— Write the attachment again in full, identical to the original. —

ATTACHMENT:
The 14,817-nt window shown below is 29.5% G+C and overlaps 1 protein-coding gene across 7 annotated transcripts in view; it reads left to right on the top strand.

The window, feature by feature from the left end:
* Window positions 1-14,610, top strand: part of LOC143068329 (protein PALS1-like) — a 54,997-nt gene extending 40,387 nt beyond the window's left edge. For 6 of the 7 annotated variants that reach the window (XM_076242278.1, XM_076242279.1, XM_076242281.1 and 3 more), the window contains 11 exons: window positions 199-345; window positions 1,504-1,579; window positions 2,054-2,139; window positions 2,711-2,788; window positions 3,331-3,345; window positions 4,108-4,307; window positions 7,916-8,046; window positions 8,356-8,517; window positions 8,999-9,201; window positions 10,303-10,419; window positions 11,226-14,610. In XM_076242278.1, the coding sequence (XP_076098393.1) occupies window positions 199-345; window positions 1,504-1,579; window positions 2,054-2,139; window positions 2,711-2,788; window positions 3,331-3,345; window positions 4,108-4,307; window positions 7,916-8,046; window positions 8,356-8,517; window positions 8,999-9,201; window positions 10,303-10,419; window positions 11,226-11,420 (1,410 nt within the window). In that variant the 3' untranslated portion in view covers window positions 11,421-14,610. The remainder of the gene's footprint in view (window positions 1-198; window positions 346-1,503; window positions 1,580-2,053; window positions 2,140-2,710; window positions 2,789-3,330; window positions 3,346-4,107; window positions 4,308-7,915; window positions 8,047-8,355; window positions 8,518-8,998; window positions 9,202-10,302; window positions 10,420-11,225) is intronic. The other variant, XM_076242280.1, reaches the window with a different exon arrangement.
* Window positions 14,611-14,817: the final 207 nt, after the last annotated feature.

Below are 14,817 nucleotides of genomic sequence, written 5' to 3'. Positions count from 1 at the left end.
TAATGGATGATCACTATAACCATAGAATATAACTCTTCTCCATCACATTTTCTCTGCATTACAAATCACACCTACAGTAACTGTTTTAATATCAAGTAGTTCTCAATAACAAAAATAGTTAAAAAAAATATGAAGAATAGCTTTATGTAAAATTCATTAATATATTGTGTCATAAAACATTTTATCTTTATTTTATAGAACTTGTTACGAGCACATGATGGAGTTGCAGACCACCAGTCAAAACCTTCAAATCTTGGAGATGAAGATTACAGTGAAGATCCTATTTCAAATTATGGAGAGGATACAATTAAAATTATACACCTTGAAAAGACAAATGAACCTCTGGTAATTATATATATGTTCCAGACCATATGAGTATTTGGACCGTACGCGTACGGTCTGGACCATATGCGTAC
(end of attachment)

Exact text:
The 14,817-nt window shown below is 29.5% G+C and overlaps 1 protein-coding gene across 7 annotated transcripts in view; it reads left to right on the top strand.

The window, feature by feature from the left end:
* Window positions 1-14,610, top strand: part of LOC143068329 (protein PALS1-like) — a 54,997-nt gene extending 40,387 nt beyond the window's left edge. For 6 of the 7 annotated variants that reach the window (XM_076242278.1, XM_076242279.1, XM_076242281.1 and 3 more), the window contains 11 exons: window positions 199-345; window positions 1,504-1,579; window positions 2,054-2,139; window positions 2,711-2,788; window positions 3,331-3,345; window positions 4,108-4,307; window positions 7,916-8,046; window positions 8,356-8,517; window positions 8,999-9,201; window positions 10,303-10,419; window positions 11,226-14,610. In XM_076242278.1, the coding sequence (XP_076098393.1) occupies window positions 199-345; window positions 1,504-1,579; window positions 2,054-2,139; window positions 2,711-2,788; window positions 3,331-3,345; window positions 4,108-4,307; window positions 7,916-8,046; window positions 8,356-8,517; window positions 8,999-9,201; window positions 10,303-10,419; window positions 11,226-11,420 (1,410 nt within the window). In that variant the 3' untranslated portion in view covers window positions 11,421-14,610. The remainder of the gene's footprint in view (window positions 1-198; window positions 346-1,503; window positions 1,580-2,053; window positions 2,140-2,710; window positions 2,789-3,330; window positions 3,346-4,107; window positions 4,308-7,915; window positions 8,047-8,355; window positions 8,518-8,998; window positions 9,202-10,302; window positions 10,420-11,225) is intronic. The other variant, XM_076242280.1, reaches the window with a different exon arrangement.
* Window positions 14,611-14,817: the final 207 nt, after the last annotated feature.

Below are 14,817 nucleotides of genomic sequence, written 5' to 3'. Positions count from 1 at the left end.
TAATGGATGATCACTATAACCATAGAATATAACTCTTCTCCATCACATTTTCTCTGCATTACAAATCACACCTACAGTAACTGTTTTAATATCAAGTAGTTCTCAATAACAAAAATAGTTAAAAAAAATATGAAGAATAGCTTTATGTAAAATTCATTAATATATTGTGTCATAAAACATTTTATCTTTATTTTATAGAACTTGTTACGAGCACATGATGGAGTTGCAGACCACCAGTCAAAACCTTCAAATCTTGGAGATGAAGATTACAGTGAAGATCCTATTTCAAATTATGGAGAGGATACAATTAAAATTATACACCTTGAAAAGACAAATGAACCTCTGGTAATTATATATATGTTCCAGACCATATGAGTATTTGGACCGTACGCGTACGGTCTGGACCATATGCGTAC